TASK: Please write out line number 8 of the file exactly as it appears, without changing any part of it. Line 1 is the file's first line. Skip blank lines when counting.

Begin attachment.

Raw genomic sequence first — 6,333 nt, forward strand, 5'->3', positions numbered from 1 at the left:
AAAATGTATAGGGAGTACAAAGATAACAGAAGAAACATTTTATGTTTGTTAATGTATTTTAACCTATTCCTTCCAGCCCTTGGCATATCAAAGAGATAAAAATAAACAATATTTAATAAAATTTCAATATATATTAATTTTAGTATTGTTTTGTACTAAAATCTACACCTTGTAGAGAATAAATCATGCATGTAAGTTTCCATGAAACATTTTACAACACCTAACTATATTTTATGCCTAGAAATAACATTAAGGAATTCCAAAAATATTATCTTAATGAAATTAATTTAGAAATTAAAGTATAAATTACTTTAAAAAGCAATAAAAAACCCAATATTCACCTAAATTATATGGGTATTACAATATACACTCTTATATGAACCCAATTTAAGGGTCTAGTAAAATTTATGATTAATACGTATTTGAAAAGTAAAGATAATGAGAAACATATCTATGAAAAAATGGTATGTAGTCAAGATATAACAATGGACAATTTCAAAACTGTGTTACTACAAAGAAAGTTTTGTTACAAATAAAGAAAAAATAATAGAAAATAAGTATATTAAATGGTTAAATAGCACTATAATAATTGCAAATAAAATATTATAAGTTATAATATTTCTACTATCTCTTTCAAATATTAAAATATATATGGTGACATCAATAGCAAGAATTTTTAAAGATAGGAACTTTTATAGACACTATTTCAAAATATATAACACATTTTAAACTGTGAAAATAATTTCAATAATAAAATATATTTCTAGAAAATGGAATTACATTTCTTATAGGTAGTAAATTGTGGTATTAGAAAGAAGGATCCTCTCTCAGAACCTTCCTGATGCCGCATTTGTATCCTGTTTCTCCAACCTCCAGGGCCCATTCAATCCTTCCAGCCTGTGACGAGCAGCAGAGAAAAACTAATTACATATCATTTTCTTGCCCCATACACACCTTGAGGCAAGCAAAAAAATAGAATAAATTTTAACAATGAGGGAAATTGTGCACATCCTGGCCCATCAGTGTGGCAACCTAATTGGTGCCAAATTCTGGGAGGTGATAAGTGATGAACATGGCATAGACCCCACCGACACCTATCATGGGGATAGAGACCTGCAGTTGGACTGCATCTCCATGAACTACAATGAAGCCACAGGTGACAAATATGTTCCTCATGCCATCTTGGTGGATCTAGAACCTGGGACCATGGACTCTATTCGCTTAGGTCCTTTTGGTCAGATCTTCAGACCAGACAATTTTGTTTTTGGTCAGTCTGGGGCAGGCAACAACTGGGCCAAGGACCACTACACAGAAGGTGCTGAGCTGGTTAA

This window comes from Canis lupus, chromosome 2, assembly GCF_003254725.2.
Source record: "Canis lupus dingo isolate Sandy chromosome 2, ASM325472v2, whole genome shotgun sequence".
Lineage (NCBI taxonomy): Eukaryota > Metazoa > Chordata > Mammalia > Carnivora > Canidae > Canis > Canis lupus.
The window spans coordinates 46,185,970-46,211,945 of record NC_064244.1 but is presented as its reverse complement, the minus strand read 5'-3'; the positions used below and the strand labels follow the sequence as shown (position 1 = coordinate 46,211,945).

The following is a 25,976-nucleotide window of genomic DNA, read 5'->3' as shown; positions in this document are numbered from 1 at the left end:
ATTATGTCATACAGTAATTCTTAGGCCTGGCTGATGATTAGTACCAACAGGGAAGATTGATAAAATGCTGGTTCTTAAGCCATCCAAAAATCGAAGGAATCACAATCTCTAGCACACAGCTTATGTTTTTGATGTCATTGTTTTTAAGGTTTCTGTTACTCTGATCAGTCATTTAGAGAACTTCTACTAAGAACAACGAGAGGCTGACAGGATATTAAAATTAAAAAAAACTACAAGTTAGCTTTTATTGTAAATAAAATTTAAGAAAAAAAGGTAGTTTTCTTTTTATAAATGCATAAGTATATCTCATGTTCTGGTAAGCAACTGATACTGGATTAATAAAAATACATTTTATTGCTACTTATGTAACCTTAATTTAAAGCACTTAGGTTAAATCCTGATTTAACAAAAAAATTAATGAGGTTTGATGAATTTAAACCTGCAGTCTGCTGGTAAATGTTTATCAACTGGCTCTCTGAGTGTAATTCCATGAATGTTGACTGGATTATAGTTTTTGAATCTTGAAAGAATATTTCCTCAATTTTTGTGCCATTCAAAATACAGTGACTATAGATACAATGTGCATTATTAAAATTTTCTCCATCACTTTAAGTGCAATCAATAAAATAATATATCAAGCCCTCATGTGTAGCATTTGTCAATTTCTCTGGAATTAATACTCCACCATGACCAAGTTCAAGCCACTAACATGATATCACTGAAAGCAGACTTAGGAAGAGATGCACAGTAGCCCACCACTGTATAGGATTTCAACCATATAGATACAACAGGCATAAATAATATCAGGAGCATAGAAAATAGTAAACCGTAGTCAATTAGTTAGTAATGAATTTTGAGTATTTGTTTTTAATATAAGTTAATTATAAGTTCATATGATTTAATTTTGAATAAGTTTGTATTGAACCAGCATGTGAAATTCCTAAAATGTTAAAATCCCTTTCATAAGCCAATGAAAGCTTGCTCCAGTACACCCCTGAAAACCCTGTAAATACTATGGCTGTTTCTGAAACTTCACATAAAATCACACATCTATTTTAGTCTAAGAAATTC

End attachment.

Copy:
ATTATGTCATACAGTAATTCTTAGGCCTGGCTGATGATTAGTACCAACAGGGAAGATTGATAAAATGCTGGTTCTTAAGCCATCCAAAAATCGAAGGAATCACAATCTCTAGCACACAGCTTATGTTTTTGATGTCATTGTTTTTAAGGTTTCTGTTACTCTGATCAGTCATTTAGAGAACTTCTACTAAGAACAACGAGAGGCTGACAGGATATTAAAATTAAAAAAAACTACAAGTTAGCTTTTATTGTAAATAAAATTTAAGAAAAAAAGGTAGTTTTCTTTTTATAAATGCATAAGTATATCTCATGTTCTGGTAAGCAACTGATACTGGATTAATAAAAATACATTTTATTGCTACTTATGTAACCTTAATTTAAAGCACTTAGGTTAAATCCTGATTTAACAAAAAAATTAATGAGGTTTGATGAATTTAAACCTGCAGTCTGCTGGTAAATGTTTATCAACTGGCTCTCTGAGTGTAATTCCATGAATGTTGACTGGATTATAGTTTTTGAATCTTGAAAGAATATTTCCTCAATTTTTGTGCCATTCAAAATACAGTGACTATAGATACAATGTGCATTATTAAAATTTTCTCCATCACTTTAAGTGCAATCAATAAAATAATATATCAAGCCCTCATGTGTAGCATTTGTCAATTTCTCTGGAATTAATACTCCACCATGACCAAGTTCAAGCCACTAACATGATATCACTGAAAGCAGACTTAGGAAGAGATGCACAGTAGCCCACCACTGTATAGGATTTCAACCATATAGATACAACAGGCATAAATAATATCAGGAGCATAGAAAATAGTAAACCGTAGTCAATTAGTTAGTAATGAATTTTGAGTATTTGTTTTTAATATAAGTTAATTATAAGTTCATATGATTTAATTTTGAATAAGTTTGTATTGAACCAGCATGTGAAATTCCTAAAATGTTAAAATCCCTTTCATAAGCCAATGAAAGCTTGCTCCAGTACACCCCTGAAAACCCTGTAAATACTATGGCTGTTTCTGAAACTTCACATAAAATCACACATCTATTTTAGTCTAAGAAATTC